It doesn’t take a detective to suss that there’s something awry in the warped romance between Michael Douglas’s grizzled police investigator Nick Curran and Sharon Stone’s alluring novelist Catherine Tramell – who happens to be the prime suspect in Nick’s latest murder case. Sex and violence intertwine in Paul Verhoevan’s seminal erotic thriller.
14. Tie Me Up! Tie Me Down!
Pedro Almodóvar’s 1990 romance is the story of a courtship so garishly problematic that you kind of have to laugh. Antonio Banderas plays Ricky, a recently released psychiatric patient who kidnaps and imprisons Marina, a porn star (Victoria Abril). Eventually – and inevitably – she falls in love with her dysfunctional captor. A sick, provocative delight to watch.
13. She’s All That
The 1999 teen romcom She’s All That was a fast hit when it first came out, but the years have not been kind to its central relationship. Freddie Prinze Jr plays high-school jock Zack Siler, while Rachael Leigh Cook is Laney Boggs, the gauche loner who, against the odds, wins his affections – but only after physically reinventing herself with a drastic makeover.
12. How to Lose a Guy in 10 Days
One of the many, many problematic romcoms from the Nineties-Noughties rom-com genre boom, How to Lose a Guy in 10 Days centres on a pretty shameful relationship between Kate Hudson and Matthew McConaughey. With both parties manipulating and deceiving the other throughout, the film also promotes a number of lazy gendered cliches about dating.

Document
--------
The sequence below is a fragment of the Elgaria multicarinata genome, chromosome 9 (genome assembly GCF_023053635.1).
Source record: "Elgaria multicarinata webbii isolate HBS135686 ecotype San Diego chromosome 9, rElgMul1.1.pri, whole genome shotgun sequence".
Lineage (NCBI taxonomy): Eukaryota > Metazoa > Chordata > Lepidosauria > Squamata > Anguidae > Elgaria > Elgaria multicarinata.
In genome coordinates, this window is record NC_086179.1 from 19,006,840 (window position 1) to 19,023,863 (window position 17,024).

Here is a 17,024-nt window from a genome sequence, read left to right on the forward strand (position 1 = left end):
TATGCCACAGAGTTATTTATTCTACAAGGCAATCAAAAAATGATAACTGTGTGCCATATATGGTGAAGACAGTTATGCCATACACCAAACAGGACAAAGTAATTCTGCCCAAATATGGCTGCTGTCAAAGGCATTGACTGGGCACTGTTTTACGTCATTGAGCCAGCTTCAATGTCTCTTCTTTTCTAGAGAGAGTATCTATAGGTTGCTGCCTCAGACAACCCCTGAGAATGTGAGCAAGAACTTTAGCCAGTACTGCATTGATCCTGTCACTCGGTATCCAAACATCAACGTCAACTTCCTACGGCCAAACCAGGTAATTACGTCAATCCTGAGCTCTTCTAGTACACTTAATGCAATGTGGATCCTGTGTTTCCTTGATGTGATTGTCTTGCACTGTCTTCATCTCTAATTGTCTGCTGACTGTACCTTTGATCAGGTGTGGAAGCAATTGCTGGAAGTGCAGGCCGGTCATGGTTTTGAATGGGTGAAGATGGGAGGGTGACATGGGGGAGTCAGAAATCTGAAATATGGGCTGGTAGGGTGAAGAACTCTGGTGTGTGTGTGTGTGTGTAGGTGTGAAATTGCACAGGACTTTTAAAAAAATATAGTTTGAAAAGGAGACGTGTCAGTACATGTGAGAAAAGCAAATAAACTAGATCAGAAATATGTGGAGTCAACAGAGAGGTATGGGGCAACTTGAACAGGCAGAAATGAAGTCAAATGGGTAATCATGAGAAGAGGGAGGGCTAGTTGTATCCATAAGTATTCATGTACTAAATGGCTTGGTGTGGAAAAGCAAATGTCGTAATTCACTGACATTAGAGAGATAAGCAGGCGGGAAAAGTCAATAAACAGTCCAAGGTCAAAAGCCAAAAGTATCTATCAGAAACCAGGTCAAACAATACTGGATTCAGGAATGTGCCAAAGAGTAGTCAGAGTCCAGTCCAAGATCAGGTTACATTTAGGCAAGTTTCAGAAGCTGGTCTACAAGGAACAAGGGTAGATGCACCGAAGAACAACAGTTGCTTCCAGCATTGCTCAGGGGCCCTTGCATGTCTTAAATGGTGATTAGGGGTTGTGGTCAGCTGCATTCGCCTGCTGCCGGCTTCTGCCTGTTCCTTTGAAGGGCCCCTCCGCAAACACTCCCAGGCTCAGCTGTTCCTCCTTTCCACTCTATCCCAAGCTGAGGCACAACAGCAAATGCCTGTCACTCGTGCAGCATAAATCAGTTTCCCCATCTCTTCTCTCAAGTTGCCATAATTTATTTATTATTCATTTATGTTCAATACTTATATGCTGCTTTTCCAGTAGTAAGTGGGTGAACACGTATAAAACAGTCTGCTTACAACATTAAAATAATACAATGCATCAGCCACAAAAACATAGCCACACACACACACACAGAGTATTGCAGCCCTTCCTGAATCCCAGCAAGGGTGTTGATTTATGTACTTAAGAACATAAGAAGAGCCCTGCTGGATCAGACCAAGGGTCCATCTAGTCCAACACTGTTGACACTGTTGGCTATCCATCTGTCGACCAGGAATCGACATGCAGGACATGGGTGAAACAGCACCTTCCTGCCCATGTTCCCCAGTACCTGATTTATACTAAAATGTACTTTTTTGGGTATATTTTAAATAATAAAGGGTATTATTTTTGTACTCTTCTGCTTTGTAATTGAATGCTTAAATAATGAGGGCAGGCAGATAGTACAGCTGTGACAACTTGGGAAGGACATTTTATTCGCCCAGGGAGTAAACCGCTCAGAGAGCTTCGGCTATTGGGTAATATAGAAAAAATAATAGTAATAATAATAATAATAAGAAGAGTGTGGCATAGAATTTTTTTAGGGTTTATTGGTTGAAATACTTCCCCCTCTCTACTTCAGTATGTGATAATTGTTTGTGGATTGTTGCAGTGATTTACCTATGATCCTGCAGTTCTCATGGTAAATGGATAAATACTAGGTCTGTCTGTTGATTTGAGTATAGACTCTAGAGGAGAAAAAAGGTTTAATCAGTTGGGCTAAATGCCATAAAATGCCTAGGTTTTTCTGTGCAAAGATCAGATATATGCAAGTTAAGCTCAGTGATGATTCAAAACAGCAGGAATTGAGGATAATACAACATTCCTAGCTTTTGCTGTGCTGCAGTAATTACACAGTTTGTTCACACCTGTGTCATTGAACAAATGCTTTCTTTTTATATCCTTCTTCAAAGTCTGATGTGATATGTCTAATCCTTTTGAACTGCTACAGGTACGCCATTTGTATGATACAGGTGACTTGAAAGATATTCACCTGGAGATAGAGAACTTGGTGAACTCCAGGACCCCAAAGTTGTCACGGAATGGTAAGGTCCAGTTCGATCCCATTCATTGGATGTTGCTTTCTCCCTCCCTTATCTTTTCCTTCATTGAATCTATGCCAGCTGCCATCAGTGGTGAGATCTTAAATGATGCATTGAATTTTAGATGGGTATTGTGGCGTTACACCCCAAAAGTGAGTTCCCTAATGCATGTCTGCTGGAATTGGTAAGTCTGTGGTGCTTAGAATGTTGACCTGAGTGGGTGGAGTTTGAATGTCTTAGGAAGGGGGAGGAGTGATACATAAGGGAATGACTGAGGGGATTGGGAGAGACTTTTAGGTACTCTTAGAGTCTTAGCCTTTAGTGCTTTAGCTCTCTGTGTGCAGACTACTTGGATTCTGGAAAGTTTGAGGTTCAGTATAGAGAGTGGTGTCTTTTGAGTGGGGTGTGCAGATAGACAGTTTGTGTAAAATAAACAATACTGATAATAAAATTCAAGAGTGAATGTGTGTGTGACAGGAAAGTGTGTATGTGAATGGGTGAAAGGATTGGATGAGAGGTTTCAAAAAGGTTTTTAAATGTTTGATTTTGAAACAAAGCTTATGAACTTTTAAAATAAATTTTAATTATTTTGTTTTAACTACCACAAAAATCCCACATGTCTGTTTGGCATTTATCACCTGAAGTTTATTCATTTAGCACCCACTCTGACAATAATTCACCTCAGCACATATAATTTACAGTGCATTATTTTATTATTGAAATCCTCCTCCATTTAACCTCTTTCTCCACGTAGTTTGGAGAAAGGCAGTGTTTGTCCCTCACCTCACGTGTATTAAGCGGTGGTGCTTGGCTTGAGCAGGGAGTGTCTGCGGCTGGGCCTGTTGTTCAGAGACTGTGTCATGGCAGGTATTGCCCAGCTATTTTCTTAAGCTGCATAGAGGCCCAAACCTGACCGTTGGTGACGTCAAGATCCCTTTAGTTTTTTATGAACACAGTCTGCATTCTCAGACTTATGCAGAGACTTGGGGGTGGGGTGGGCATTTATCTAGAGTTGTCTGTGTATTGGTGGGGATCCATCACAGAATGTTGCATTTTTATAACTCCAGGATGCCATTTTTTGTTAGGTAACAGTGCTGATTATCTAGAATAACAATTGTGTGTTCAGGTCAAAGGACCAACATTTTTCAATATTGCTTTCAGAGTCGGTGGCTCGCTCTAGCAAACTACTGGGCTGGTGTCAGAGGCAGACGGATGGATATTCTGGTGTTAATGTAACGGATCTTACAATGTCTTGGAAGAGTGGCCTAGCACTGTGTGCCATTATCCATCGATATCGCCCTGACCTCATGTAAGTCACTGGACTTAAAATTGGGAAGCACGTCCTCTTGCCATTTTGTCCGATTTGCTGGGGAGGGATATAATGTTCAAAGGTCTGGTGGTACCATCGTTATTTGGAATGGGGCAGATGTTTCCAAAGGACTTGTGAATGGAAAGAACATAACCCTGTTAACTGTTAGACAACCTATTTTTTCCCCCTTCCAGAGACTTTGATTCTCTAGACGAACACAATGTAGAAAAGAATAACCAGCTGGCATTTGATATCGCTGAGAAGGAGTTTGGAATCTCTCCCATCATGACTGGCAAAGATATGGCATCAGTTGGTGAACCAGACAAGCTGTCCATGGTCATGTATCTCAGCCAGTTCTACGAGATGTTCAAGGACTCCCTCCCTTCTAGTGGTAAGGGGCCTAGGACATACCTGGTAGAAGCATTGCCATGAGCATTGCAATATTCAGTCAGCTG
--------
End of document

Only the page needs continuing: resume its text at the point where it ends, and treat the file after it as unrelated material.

11. Marriage Story
There are moments of real gut-wrenching vitriol between feuding spouses Adam Driver and Scarlett Johansson in Noah Baumbach’s Oscar-winning 2019 drama. Even though the scene has been memed into oblivion, there’s no denying the visceral unpleasantness to watching Adam Driver spit the words, “Everyday I wake up and I hope you‘re dead,” at the mother of his child.
10. The Breakfast Club
Much of John Hughes’s oeuvre could probably feature on this list; from Weird Science to Sixteen Candles, his teen comedies are peppered with inappropriate, toxic or downright reprehensible romances. But for many, it’s The Breakfast Club that irks the most, specifically the getting-together of the boorish, sexually harrassive John Bender (Judd Nelson) and Claire Standish (Molly Ringwald). Ringwald later admitted as much, reevaluating the film’s troubling romance in an essay for the New Yorker.
9. Blue Valentine
Derek Cianfrance’s 2010 drama tracked the highs and lows of a turbulent relationship between a nurse (Michelle Williams) and a volatile blue-collar worker (Ryan Gosling). Intimate and heartbreaking, Blue Valentine presents its destructive central relationship with a near-unparallelled candour; the breakdown stings all the more because the courtship is so winningly heartfelt.
8. You’ve Got Mail